"Freda had no formal authority in activating his blue lights and in conducting any form of pursuit or at speed chase of the vehicle Defendant Horner was operating and was not authorized to conduct such light activation or any form of speed chase or pursuit," according to the lawsuit.
The actions of Freda were in violation of township, First Aid/Rescue and police policies, according to the lawsuit.
Freda is a 45-year veteran of the Princeton Rescue and First Aid squad and a life member. The Democrat was first elected mayor in 2020.
The owner of the Jeep, Arbina Asani, was also faulted by the lawsuit for leaving the keys in the vehicle, making it easier to steal.
Freda and his attorney did not respond to New Jersey 101.5's request for comment.
"Unfortunately, because there is active litigation, on the advice of our attorney I am unable to provide a comment at this time," Princeton Municipal Administrator Bernard Hvozdovic told New Jersey 101.5.
Rules for chasing criminals
New Jersey has struggled to find the right balance between the pursuit of justice and public safety.
In 2016, after a drug suspect fleeing police struck and killed a Trenton woman, her family called on lawmakers to ban high-speed chases in residential neighborhoods.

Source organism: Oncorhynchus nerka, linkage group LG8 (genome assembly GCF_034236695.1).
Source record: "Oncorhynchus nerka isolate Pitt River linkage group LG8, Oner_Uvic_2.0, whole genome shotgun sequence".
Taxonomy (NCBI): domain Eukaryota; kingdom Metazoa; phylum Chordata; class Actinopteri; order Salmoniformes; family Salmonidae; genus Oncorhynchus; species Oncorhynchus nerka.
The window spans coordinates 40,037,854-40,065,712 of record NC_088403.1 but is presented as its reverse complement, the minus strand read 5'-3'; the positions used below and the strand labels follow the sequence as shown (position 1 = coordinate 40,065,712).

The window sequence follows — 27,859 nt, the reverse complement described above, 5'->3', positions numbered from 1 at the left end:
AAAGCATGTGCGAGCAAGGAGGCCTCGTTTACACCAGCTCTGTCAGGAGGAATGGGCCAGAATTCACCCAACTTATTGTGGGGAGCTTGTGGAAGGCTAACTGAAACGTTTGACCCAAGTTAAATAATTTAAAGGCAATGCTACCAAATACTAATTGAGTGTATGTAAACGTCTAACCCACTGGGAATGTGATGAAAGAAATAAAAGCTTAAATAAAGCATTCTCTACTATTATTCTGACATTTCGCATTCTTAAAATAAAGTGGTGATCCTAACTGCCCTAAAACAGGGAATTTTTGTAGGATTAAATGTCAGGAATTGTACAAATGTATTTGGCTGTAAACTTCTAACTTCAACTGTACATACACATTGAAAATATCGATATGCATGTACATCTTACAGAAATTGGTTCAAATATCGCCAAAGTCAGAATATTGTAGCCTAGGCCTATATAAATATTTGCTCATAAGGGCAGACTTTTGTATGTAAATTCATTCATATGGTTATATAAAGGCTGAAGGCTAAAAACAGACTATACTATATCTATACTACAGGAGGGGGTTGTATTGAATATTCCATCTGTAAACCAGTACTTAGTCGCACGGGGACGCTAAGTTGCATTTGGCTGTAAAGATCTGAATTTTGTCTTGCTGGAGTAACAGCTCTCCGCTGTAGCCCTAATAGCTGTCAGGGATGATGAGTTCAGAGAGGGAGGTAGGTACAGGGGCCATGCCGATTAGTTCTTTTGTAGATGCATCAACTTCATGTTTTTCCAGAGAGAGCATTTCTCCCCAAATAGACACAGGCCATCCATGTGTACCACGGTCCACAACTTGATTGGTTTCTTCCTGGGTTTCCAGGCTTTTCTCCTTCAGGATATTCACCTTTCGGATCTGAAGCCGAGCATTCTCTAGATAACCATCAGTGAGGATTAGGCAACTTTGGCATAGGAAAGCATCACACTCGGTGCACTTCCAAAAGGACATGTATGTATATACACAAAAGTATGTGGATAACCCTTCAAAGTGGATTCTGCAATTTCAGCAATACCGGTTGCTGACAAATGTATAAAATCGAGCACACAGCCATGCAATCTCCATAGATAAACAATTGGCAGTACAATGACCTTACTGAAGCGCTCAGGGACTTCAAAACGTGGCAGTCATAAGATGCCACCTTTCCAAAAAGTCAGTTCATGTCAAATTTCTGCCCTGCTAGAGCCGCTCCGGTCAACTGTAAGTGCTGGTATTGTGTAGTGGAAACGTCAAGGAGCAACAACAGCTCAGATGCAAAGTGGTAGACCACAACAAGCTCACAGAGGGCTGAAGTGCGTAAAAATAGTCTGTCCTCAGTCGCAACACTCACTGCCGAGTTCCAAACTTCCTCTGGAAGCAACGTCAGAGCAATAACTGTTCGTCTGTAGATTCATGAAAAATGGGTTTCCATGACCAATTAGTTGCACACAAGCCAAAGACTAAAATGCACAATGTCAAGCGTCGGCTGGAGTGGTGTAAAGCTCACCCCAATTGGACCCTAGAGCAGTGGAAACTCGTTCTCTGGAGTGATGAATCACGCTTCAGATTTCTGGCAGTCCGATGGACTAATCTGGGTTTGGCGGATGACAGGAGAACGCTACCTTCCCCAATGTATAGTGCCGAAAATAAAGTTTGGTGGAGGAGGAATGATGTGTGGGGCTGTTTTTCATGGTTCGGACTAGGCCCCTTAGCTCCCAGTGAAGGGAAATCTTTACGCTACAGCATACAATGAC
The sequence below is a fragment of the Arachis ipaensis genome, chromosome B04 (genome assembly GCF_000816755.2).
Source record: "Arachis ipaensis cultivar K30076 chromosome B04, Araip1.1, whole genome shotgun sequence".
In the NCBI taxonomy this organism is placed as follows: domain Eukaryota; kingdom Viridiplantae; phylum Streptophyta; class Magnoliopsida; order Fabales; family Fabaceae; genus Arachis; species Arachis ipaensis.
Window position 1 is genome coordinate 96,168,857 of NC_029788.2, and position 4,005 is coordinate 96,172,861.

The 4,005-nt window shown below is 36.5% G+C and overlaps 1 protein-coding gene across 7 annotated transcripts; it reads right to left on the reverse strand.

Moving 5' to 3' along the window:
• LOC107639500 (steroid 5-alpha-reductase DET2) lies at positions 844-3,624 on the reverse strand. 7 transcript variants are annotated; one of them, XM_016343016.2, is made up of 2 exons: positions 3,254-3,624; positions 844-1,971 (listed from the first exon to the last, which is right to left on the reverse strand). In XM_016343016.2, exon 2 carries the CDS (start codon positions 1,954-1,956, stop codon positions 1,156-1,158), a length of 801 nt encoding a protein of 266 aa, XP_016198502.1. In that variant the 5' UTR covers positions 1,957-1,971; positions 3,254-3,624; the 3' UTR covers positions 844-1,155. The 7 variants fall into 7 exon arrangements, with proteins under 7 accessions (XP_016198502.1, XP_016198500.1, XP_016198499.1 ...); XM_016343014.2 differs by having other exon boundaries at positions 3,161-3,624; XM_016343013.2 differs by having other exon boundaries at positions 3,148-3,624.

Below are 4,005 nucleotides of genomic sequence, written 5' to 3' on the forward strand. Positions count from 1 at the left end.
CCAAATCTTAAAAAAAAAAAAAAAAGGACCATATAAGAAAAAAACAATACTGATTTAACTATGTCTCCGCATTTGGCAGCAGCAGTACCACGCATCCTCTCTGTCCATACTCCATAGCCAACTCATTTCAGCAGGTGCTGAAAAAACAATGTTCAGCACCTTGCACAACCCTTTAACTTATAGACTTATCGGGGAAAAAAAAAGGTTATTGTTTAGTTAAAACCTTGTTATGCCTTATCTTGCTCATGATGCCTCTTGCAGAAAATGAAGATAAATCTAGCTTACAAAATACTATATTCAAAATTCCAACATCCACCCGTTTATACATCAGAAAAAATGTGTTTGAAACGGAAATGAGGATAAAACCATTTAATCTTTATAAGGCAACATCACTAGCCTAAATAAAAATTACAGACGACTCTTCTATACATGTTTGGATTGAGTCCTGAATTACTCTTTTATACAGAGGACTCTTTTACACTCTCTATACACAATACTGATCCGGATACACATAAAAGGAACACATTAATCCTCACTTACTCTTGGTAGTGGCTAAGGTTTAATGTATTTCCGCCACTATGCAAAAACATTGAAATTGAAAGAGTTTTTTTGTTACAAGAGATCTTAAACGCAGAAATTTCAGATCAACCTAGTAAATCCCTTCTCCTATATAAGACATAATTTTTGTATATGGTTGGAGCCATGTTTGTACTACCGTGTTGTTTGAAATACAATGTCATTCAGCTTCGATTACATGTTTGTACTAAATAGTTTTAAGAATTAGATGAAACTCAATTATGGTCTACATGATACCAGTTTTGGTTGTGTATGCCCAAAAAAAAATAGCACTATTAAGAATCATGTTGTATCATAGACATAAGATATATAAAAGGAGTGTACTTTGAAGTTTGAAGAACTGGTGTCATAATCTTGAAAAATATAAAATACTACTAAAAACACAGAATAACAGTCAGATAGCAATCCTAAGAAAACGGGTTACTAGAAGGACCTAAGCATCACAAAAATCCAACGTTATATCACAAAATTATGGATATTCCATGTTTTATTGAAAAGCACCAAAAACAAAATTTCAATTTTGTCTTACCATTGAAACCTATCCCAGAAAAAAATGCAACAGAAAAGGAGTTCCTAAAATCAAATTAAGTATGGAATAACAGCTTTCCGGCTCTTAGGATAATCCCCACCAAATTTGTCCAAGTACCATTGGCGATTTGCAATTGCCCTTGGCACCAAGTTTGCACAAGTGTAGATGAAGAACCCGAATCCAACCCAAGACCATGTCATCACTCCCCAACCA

The family's attorney, Robin Lord, said at the time that police were "brainwashed" into pursuing all suspects even though the state's guidelines limited pursuits when it involved high-level first and second-degree felonies.
The policy then, and now, called for law enforcement to gauge the level of risk to the public. In many cases involving police pursuits, law enforcement officials have publicly said that officers chose to call off a pursuit because of the danger posed to the public.
In 2021, then-Attorney General Gurbir Grewal updated the pursuit policy to limit car chases, allowing them only as a last resort if police believed that not giving chase would result in serious harm to someone.
But in April 2022, current Attorney General Matt Platkin issued a new update to the policy, this time allowing police to chase cars that had been stolen. The change followed criticism from law enforcement agencies and lawmakers who pointed to dramatically rising rates of car theft since the pandemic.
On Monday, under the new policy, a woman passenger was killed when the vehicle that Long Branch police were chasing from a reported home invasion crashed into a tree.
Remembering the victim
David Marcou seeks compensatory damages, punitive damages, medical expenses, reasonable attorney's fees and funeral expenses.
A bench in South Brunswick's Memorial Park was dedicated in Jodi Marcou's memory in May, according to TAP into South Brunswick. She was a member of the Human Relations Commission.
"Jodi will always be remembered for volunteering her time to help anyone in need," her obituary says. "She loved to meditate, play cards and Mahjong. Jodi's favorite activities included hiking with her husband and walking with friends. Her family and friends were her world. She had a deep love for the wellness of animals."